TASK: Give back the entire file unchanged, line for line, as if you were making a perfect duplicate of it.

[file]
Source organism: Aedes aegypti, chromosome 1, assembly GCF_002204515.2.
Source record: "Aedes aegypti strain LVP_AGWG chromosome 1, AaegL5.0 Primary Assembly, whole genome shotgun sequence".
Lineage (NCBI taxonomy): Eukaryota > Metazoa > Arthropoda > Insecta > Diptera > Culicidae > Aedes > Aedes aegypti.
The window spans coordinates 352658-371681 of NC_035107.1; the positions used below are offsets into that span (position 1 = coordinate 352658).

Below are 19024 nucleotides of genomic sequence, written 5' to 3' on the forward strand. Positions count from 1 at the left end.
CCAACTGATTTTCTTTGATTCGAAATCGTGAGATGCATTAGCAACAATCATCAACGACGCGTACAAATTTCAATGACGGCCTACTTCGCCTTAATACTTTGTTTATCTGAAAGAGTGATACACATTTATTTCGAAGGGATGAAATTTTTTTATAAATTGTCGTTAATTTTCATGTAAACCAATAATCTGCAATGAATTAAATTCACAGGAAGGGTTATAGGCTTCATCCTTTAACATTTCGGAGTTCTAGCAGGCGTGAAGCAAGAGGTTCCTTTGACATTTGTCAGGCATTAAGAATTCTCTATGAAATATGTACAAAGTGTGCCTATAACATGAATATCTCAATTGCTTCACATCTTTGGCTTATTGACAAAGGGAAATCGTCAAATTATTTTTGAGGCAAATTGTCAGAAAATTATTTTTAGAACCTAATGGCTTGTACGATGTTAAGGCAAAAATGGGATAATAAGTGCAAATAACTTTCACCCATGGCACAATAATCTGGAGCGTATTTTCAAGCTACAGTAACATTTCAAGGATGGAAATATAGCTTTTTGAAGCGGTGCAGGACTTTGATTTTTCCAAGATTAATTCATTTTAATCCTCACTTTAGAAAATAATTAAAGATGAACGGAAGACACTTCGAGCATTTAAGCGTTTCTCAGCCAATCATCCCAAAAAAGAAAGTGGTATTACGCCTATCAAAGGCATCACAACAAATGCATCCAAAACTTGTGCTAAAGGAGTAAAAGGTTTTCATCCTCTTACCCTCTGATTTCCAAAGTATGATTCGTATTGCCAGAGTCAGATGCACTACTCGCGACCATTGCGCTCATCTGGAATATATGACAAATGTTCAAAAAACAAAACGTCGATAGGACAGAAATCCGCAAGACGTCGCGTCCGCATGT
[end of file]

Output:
Source organism: Aedes aegypti, chromosome 1, assembly GCF_002204515.2.
Source record: "Aedes aegypti strain LVP_AGWG chromosome 1, AaegL5.0 Primary Assembly, whole genome shotgun sequence".
Lineage (NCBI taxonomy): Eukaryota > Metazoa > Arthropoda > Insecta > Diptera > Culicidae > Aedes > Aedes aegypti.
The window spans coordinates 352658-371681 of NC_035107.1; the positions used below are offsets into that span (position 1 = coordinate 352658).

Below are 19024 nucleotides of genomic sequence, written 5' to 3' on the forward strand. Positions count from 1 at the left end.
CCAACTGATTTTCTTTGATTCGAAATCGTGAGATGCATTAGCAACAATCATCAACGACGCGTACAAATTTCAATGACGGCCTACTTCGCCTTAATACTTTGTTTATCTGAAAGAGTGATACACATTTATTTCGAAGGGATGAAATTTTTTTATAAATTGTCGTTAATTTTCATGTAAACCAATAATCTGCAATGAATTAAATTCACAGGAAGGGTTATAGGCTTCATCCTTTAACATTTCGGAGTTCTAGCAGGCGTGAAGCAAGAGGTTCCTTTGACATTTGTCAGGCATTAAGAATTCTCTATGAAATATGTACAAAGTGTGCCTATAACATGAATATCTCAATTGCTTCACATCTTTGGCTTATTGACAAAGGGAAATCGTCAAATTATTTTTGAGGCAAATTGTCAGAAAATTATTTTTAGAACCTAATGGCTTGTACGATGTTAAGGCAAAAATGGGATAATAAGTGCAAATAACTTTCACCCATGGCACAATAATCTGGAGCGTATTTTCAAGCTACAGTAACATTTCAAGGATGGAAATATAGCTTTTTGAAGCGGTGCAGGACTTTGATTTTTCCAAGATTAATTCATTTTAATCCTCACTTTAGAAAATAATTAAAGATGAACGGAAGACACTTCGAGCATTTAAGCGTTTCTCAGCCAATCATCCCAAAAAAGAAAGTGGTATTACGCCTATCAAAGGCATCACAACAAATGCATCCAAAACTTGTGCTAAAGGAGTAAAAGGTTTTCATCCTCTTACCCTCTGATTTCCAAAGTATGATTCGTATTGCCAGAGTCAGATGCACTACTCGCGACCATTGCGCTCATCTGGAATATATGACAAATGTTCAAAAAACAAAACGTCGATAGGACAGAAATCCGCAAGACGTCGCGTCCGCATGT